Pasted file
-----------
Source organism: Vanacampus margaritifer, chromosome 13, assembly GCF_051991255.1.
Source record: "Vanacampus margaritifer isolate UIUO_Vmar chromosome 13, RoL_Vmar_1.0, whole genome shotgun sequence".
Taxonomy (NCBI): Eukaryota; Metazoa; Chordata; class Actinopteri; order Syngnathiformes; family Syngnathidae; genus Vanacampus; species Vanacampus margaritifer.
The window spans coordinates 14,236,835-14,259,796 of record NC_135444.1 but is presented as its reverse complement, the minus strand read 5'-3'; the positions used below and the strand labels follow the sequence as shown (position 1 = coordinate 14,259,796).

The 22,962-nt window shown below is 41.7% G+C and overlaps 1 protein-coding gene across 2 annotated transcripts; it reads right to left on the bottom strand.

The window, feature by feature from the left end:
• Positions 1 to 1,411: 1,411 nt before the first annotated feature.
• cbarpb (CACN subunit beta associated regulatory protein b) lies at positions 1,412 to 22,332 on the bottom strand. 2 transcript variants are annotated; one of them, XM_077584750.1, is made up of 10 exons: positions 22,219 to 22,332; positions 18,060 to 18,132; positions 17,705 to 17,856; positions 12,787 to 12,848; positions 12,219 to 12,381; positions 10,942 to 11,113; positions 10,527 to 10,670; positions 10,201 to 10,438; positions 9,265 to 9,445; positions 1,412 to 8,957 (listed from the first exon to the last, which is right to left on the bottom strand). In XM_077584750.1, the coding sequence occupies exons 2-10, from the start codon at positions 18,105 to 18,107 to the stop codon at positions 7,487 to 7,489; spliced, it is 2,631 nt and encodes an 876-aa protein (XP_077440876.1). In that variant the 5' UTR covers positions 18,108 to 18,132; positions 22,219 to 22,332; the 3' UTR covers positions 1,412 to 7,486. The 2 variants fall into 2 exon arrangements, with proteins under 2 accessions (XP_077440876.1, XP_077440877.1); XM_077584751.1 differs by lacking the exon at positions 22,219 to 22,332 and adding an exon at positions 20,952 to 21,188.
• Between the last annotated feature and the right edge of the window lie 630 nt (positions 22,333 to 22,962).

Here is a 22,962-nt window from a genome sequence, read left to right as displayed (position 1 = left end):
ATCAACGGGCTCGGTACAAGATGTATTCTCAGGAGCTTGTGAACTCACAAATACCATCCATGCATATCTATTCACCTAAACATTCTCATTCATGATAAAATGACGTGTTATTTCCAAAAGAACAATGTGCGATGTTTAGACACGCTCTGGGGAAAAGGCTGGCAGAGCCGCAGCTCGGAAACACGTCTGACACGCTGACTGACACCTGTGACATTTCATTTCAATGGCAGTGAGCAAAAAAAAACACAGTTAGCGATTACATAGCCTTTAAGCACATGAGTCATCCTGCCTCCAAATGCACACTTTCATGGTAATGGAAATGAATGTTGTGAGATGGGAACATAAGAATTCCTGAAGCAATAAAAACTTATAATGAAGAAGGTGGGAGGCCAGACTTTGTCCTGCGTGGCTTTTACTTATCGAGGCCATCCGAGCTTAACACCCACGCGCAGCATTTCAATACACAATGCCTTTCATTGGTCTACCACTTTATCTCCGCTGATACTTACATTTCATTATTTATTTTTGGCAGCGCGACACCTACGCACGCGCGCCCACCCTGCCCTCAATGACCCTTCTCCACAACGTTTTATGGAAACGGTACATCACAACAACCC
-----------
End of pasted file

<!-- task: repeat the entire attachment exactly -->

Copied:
Source organism: Vanacampus margaritifer, chromosome 13, assembly GCF_051991255.1.
Source record: "Vanacampus margaritifer isolate UIUO_Vmar chromosome 13, RoL_Vmar_1.0, whole genome shotgun sequence".
Taxonomy (NCBI): Eukaryota; Metazoa; Chordata; class Actinopteri; order Syngnathiformes; family Syngnathidae; genus Vanacampus; species Vanacampus margaritifer.
The window spans coordinates 14,236,835-14,259,796 of record NC_135444.1 but is presented as its reverse complement, the minus strand read 5'-3'; the positions used below and the strand labels follow the sequence as shown (position 1 = coordinate 14,259,796).

The 22,962-nt window shown below is 41.7% G+C and overlaps 1 protein-coding gene across 2 annotated transcripts; it reads right to left on the bottom strand.

The window, feature by feature from the left end:
• Positions 1 to 1,411: 1,411 nt before the first annotated feature.
• cbarpb (CACN subunit beta associated regulatory protein b) lies at positions 1,412 to 22,332 on the bottom strand. 2 transcript variants are annotated; one of them, XM_077584750.1, is made up of 10 exons: positions 22,219 to 22,332; positions 18,060 to 18,132; positions 17,705 to 17,856; positions 12,787 to 12,848; positions 12,219 to 12,381; positions 10,942 to 11,113; positions 10,527 to 10,670; positions 10,201 to 10,438; positions 9,265 to 9,445; positions 1,412 to 8,957 (listed from the first exon to the last, which is right to left on the bottom strand). In XM_077584750.1, the coding sequence occupies exons 2-10, from the start codon at positions 18,105 to 18,107 to the stop codon at positions 7,487 to 7,489; spliced, it is 2,631 nt and encodes an 876-aa protein (XP_077440876.1). In that variant the 5' UTR covers positions 18,108 to 18,132; positions 22,219 to 22,332; the 3' UTR covers positions 1,412 to 7,486. The 2 variants fall into 2 exon arrangements, with proteins under 2 accessions (XP_077440876.1, XP_077440877.1); XM_077584751.1 differs by lacking the exon at positions 22,219 to 22,332 and adding an exon at positions 20,952 to 21,188.
• Between the last annotated feature and the right edge of the window lie 630 nt (positions 22,333 to 22,962).

Here is a 22,962-nt window from a genome sequence, read left to right as displayed (position 1 = left end):
ATCAACGGGCTCGGTACAAGATGTATTCTCAGGAGCTTGTGAACTCACAAATACCATCCATGCATATCTATTCACCTAAACATTCTCATTCATGATAAAATGACGTGTTATTTCCAAAAGAACAATGTGCGATGTTTAGACACGCTCTGGGGAAAAGGCTGGCAGAGCCGCAGCTCGGAAACACGTCTGACACGCTGACTGACACCTGTGACATTTCATTTCAATGGCAGTGAGCAAAAAAAAACACAGTTAGCGATTACATAGCCTTTAAGCACATGAGTCATCCTGCCTCCAAATGCACACTTTCATGGTAATGGAAATGAATGTTGTGAGATGGGAACATAAGAATTCCTGAAGCAATAAAAACTTATAATGAAGAAGGTGGGAGGCCAGACTTTGTCCTGCGTGGCTTTTACTTATCGAGGCCATCCGAGCTTAACACCCACGCGCAGCATTTCAATACACAATGCCTTTCATTGGTCTACCACTTTATCTCCGCTGATACTTACATTTCATTATTTATTTTTGGCAGCGCGACACCTACGCACGCGCGCCCACCCTGCCCTCAATGACCCTTCTCCACAACGTTTTATGGAAACGGTACATCACAACAACCC